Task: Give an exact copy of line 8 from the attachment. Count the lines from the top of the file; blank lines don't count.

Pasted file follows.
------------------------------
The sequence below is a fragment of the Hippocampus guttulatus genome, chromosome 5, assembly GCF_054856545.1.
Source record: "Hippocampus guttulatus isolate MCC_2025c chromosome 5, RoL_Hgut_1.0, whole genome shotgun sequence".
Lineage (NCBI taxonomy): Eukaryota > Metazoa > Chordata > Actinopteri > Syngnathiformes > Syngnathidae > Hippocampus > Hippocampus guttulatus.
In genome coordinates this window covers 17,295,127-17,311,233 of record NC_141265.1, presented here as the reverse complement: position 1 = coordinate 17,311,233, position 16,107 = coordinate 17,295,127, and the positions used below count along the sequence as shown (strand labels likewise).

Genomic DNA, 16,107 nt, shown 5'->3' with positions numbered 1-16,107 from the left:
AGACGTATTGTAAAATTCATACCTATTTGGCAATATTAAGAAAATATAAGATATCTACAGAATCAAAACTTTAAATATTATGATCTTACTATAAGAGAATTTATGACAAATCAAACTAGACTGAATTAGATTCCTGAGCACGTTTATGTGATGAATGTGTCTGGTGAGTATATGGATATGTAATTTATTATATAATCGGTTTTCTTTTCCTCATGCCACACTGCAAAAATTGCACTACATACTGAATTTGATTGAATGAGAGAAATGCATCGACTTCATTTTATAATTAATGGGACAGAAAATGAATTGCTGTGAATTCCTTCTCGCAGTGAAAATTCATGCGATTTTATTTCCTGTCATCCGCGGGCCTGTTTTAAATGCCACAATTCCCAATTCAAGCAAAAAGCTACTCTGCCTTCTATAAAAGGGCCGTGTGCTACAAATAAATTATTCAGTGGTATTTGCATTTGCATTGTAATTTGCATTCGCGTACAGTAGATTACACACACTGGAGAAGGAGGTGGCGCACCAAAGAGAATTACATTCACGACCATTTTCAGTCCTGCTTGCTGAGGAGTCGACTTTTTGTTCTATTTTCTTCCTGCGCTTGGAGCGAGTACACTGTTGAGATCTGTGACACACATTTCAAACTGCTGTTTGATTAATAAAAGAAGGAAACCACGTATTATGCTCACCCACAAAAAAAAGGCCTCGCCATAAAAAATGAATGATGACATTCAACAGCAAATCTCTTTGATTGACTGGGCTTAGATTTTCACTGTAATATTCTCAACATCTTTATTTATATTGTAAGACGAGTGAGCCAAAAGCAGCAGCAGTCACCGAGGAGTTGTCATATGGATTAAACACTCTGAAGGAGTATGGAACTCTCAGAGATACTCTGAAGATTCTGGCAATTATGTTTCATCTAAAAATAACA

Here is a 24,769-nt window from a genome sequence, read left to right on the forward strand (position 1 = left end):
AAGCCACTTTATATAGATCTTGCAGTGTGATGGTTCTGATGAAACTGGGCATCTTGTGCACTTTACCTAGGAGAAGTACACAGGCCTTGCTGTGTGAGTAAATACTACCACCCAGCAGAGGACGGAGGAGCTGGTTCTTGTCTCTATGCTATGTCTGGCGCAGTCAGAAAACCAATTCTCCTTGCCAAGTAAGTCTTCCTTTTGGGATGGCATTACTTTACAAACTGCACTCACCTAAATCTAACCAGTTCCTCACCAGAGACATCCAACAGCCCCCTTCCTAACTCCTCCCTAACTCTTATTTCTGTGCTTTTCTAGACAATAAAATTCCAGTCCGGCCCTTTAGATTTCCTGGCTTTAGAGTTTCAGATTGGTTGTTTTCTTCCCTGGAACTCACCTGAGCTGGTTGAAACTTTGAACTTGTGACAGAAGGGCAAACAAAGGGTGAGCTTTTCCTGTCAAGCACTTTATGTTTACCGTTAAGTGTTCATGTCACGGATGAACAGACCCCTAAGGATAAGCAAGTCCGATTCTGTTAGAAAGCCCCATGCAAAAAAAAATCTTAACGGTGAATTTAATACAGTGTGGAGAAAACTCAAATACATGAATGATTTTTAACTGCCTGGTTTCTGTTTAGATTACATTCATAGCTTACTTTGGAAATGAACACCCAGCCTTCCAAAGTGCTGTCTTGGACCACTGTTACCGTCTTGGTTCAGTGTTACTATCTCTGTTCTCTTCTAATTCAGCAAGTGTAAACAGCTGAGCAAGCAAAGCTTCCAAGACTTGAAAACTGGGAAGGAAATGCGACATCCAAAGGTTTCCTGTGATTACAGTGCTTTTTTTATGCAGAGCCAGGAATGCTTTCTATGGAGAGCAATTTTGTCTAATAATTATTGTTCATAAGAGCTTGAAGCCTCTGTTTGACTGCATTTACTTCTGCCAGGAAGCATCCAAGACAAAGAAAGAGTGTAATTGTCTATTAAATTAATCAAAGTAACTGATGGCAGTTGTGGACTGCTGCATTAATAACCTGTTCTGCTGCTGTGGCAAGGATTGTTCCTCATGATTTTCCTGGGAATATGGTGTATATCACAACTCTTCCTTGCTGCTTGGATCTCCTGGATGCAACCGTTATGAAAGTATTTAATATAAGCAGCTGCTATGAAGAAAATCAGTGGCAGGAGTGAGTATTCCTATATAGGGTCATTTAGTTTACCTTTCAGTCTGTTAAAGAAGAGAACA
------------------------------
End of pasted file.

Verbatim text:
AAGCCACTTTATATAGATCTTGCAGTGTGATGGTTCTGATGAAACTGGGCATCTTGTGCACTTTACCTAGGAGAAGTACACAGGCCTTGCTGTGTGAGTAAATACTACCACCCAGCAGAGGACGGAGGAGCTGGTTCTTGTCTCTATGCTATGTCTGGCGCAGTCAGAAAACCAATTCTCCTTGCCAAGTAAGTCTTCCTTTTGGGATGGCATTACTTTACAAACTGCACTCACCTAAATCTAACCAGTTCCTCACCAGAGACATCCAACAGCCCCCTTCCTAACTCCTCCCTAACTCTTATTTCTGTGCTTTTCTAGACAATAAAATTCCAGTCCGGCCCTTTAGATTTCCTGGCTTTAGAGTTTCAGATTGGTTGTTTTCTTCCCTGGAACTCACCTGAGCTGGTTGAAACTTTGAACTTGTGACAGAAGGGCAAACAAAGGGTGAGCTTTTCCTGTCAAGCACTTTATGTTTACCGTTAAGTGTTCATGTCACGGATGAACAGACCCCTAAGGATAAGCAAGTCCGATTCTGTTAGAAAGCCCCATGCAAAAAAAAATCTTAACGGTGAATTTAATACAGTGTGGAGAAAACTCAAATACATGAATGATTTTTAACTGCCTGGTTTCTGTTTAGATTACATTCATAGCTTACTTTGGAAATGAACACCCAGCCTTCCAAAGTGCTGTCTTGGACCACTGTTACCGTCTTGGTTCAGTGTTACTATCTCTGTTCTCTTCTAATTCAGCAAGTGTAAACAGCTGAGCAAGCAAAGCTTCCAAGACTTGAAAACTGGGAAGGAAATGCGACATCCAAAGGTTTCCTGTGATTACAGTGCTTTTTTTATGCAGAGCCAGGAATGCTTTCTATGGAGAGCAATTTTGTCTAATAATTATTGTTCATAAGAGCTTGAAGCCTCTGTTTGACTGCATTTACTTCTGCCAGGAAGCATCCAAGACAAAGAAAGAGTGTAATTGTCTATTAAATTAATCAAAGTAACTGATGGCAGTTGTGGACTGCTGCATTAATAACCTGTTCTGCTGCTGTGGCAAGGATTGTTCCTCATGATTTTCCTGGGAATATGGTGTATATCACAACTCTTCCTTGCTGCTTGGATCTCCTGGATGCAACCGTTATGAAAGTATTTAATATAAGCAGCTGCTATGAAGAAAATCAGTGGCAGGAGTGAGTATTCCTATATAGGGTCATTTAGTTTACCTTTCAGTCTGTTAAAGAAGAGAACA